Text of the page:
Given your answers to the previous two questions, what departments, bureaus, and agencies of the federal government should be abolished? Which of them do you think should be retained or expanded? On what basis do you think that such retention and expansion can be justified?
What makes you and your rivals in this campaign think that they have sufficient knowledge, wisdom, and ability to intrusively micro-manage a wide variety of the personal, social and economic aspects of the citizenry’s everyday life?
What do you consider to be U.S. government’s constitutionally legitimate functions and duties in the area of foreign policy? Given your answer, do you think this justifies or enables the current level of American foreign political, economic, and military intervention in other parts of the world?
Taking Liberty Seriously is Not in Anyone’s Mind
A reason that such questions are not asked, in my view I very sadly suggest, is that it never enters anyone’s mind – either questioner or candidate – that such questions and their possible answers have any meaning.
Many years ago I once asked former Texas congressman, Ron Paul, what surprised him the most when he first entered the House of Representatives and interacted with his colleagues in that august institution?
Ron Paul replied the discovery that there were two arguments that if he made them in remarks in the well of the House, would result in almost all of the others laughing at him and not taking him seriously.
What were these two arguments? That some proposed piece of legislation was either immoral (in violating the individual rights of the American people) or was unconstitutional (in extending federal power and control beyond its legitimate functions under the law of the land), or both.
It is not surprising that in such a political environment such fundamental questions about the political order of America, and meaning and importance of individual liberty as the foundational principle of the society is not even brought up.
Our Age of Paternalism and Collectivism
We live in an age of political paternalism and social and economic collectivism. Yes, it is not of the extreme and brutal forms experienced under authoritarian and totalitarian regimes in other parts of the world over the last one hundred years.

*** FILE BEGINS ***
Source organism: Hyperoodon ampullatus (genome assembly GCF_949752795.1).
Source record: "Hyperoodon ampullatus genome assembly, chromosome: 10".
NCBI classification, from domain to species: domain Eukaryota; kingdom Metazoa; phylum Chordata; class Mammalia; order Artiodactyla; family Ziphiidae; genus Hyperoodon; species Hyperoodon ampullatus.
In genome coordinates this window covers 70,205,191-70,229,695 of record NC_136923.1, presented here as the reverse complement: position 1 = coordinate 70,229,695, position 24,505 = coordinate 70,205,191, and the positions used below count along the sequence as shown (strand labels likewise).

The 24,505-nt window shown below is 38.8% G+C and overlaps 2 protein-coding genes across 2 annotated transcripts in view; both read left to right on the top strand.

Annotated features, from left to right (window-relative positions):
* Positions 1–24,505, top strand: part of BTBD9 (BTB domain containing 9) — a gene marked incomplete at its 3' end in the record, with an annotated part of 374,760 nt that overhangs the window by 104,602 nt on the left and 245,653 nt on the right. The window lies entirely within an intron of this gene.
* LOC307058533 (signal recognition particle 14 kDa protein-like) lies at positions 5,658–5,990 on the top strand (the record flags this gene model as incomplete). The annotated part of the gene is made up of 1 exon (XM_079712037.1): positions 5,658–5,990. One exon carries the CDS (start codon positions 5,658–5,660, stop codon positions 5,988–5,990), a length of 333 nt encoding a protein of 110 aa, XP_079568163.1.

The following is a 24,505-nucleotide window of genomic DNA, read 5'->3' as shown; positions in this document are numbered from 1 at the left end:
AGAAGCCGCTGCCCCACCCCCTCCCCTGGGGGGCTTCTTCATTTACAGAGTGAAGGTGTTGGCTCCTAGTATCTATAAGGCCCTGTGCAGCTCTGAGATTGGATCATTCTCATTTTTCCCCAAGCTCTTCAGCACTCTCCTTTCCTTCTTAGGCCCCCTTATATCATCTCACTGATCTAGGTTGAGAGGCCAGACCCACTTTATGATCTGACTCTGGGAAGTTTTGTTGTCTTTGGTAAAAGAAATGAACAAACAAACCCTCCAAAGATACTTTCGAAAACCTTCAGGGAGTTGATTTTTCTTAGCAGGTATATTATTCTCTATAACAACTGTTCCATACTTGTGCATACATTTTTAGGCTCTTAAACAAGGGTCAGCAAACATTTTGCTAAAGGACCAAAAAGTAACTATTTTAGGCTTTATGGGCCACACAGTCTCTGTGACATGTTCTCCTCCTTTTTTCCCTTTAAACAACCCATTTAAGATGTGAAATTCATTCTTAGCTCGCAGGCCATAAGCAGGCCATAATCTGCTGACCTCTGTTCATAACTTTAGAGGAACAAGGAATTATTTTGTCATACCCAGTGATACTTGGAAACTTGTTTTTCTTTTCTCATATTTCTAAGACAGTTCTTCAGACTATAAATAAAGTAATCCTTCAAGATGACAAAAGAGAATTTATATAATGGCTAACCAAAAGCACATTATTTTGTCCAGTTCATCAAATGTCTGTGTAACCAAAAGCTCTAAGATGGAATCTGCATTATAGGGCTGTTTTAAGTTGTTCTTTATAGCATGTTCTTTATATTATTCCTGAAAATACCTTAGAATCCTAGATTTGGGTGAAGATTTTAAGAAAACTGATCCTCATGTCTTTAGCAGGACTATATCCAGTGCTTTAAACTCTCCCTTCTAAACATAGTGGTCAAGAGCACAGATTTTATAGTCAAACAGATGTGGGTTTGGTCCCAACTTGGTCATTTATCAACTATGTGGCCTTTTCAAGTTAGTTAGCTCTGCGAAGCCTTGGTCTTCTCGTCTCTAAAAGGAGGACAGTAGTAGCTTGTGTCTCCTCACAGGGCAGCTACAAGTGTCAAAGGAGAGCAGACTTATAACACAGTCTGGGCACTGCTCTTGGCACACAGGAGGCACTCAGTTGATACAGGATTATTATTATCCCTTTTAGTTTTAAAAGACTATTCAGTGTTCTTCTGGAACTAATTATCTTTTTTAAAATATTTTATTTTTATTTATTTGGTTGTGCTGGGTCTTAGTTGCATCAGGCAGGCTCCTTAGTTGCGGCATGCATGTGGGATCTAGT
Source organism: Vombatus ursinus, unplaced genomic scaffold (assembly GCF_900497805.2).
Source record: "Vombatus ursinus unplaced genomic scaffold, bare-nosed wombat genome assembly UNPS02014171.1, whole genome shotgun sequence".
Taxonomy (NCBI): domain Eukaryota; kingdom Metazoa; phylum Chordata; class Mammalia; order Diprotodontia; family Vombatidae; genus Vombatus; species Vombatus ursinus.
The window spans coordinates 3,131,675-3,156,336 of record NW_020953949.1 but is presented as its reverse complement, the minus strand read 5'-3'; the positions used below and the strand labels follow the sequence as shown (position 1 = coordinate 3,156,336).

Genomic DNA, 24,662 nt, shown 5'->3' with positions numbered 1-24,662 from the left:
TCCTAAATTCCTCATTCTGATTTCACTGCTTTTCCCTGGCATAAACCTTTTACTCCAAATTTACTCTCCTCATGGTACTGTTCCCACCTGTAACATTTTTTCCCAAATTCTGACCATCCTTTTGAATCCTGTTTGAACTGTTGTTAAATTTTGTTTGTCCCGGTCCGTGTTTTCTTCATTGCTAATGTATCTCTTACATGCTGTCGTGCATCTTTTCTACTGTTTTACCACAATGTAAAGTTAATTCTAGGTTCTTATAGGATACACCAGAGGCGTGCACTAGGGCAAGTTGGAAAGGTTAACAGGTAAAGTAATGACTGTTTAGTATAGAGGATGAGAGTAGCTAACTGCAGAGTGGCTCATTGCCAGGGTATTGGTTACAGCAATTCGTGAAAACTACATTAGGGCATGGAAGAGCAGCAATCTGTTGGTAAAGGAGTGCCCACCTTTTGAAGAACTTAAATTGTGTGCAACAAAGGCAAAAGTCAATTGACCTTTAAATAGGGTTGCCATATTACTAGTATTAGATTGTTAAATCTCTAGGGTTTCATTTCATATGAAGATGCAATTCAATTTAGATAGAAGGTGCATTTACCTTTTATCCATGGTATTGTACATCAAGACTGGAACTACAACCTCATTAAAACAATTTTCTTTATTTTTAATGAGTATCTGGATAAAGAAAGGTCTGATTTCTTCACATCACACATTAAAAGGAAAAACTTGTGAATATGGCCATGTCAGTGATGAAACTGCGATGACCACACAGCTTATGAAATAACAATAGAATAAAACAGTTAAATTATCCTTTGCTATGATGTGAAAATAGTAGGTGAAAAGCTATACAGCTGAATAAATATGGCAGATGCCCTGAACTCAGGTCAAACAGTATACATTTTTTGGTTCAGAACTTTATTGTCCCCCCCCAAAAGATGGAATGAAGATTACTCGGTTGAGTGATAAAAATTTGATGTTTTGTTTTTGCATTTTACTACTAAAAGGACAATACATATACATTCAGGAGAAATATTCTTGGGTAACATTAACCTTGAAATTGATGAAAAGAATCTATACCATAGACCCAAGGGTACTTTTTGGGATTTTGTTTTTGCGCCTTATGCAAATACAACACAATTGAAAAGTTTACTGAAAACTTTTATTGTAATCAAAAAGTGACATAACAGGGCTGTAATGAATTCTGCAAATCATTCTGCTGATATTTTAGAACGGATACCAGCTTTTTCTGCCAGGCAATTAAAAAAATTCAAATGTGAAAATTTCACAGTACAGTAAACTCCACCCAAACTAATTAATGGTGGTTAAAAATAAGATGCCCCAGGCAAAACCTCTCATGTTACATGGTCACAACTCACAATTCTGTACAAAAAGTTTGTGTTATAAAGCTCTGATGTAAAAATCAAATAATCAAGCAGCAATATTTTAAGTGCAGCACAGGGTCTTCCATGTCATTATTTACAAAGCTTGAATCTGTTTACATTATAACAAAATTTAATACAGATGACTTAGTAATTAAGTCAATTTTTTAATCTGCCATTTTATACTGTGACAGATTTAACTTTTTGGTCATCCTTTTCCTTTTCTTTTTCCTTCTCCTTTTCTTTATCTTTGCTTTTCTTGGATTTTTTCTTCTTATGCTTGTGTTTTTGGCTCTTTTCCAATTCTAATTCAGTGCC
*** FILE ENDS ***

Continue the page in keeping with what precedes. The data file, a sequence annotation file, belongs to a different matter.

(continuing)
It is a “kinder and gentler” collectivism and paternalism in that it wraps itself in democratic institutions and covers itself in the rhetoric of “freedom,” “justice,” “equality” and “fairness.”
And because of this it possesses a high degree of legitimacy among the American citizenry, whether on the political “conservative” or (modern) “liberal” side of the electoral contests. Most Americans want an “activist,” interventionist, redistributive, paternalistic state.
Now, it is certainly true that “conservatives” and “liberals” often seem to differ widely about what type of activism, interventionism, paternalism, and redistribution that they want and for what and for whose benefit.
But, nonetheless, there is little disagreement or dispute that the government should have these extra-constitutional powers and responsibilities. The “debates,” most of the time, are merely over for what these powers of the state should used, to what degree, and for whose advantage at the expense of others in society.
What is the friend of freedom, then, to do? Each of us, of course, must make our own personal choices as to whether or not to vote, and if so, which candidate (if any) seems less objectionable that the others from a relatively broad “freedom” point-of-view, given the options in first the primary elections and then in the general election in November 2016.
Freedom’s Future will Not be Decided in the Next Election
But more fundamentally we must accept the fact that “freedom” will not be won during the 2016 election year. The “politics” of the 2016 election reflects political and ideological currents of ideas that began decades ago, and which slowly but surely finally have come to dominate and, in fact, control the general “climate of opinion” in American society.
That’s why the questioners at the political “debates” ask the questions they do, and why those anxiously trying to win the brace-ring of the presidency answer the way they do. The questions and the answers reflect the American culture, context, and limits of political discourse at the present time.
The Goal of Changing the Long-Run Climate of Opinion
Our task as friends of freedom, therefore, is to take the long-view, to influence and eventually change the general climate of opinion so that, someday, questions actually relating to liberty and limited government will be at the forefront of such political debates, and the candidates will be expected to accordingly give appropriate and reasonable answers.
In the 1970s, Austrian economist and Nobel Prize winner, Friedrich A. Hayek, once argued that liberty loses because it has lost clear and well-defined principles: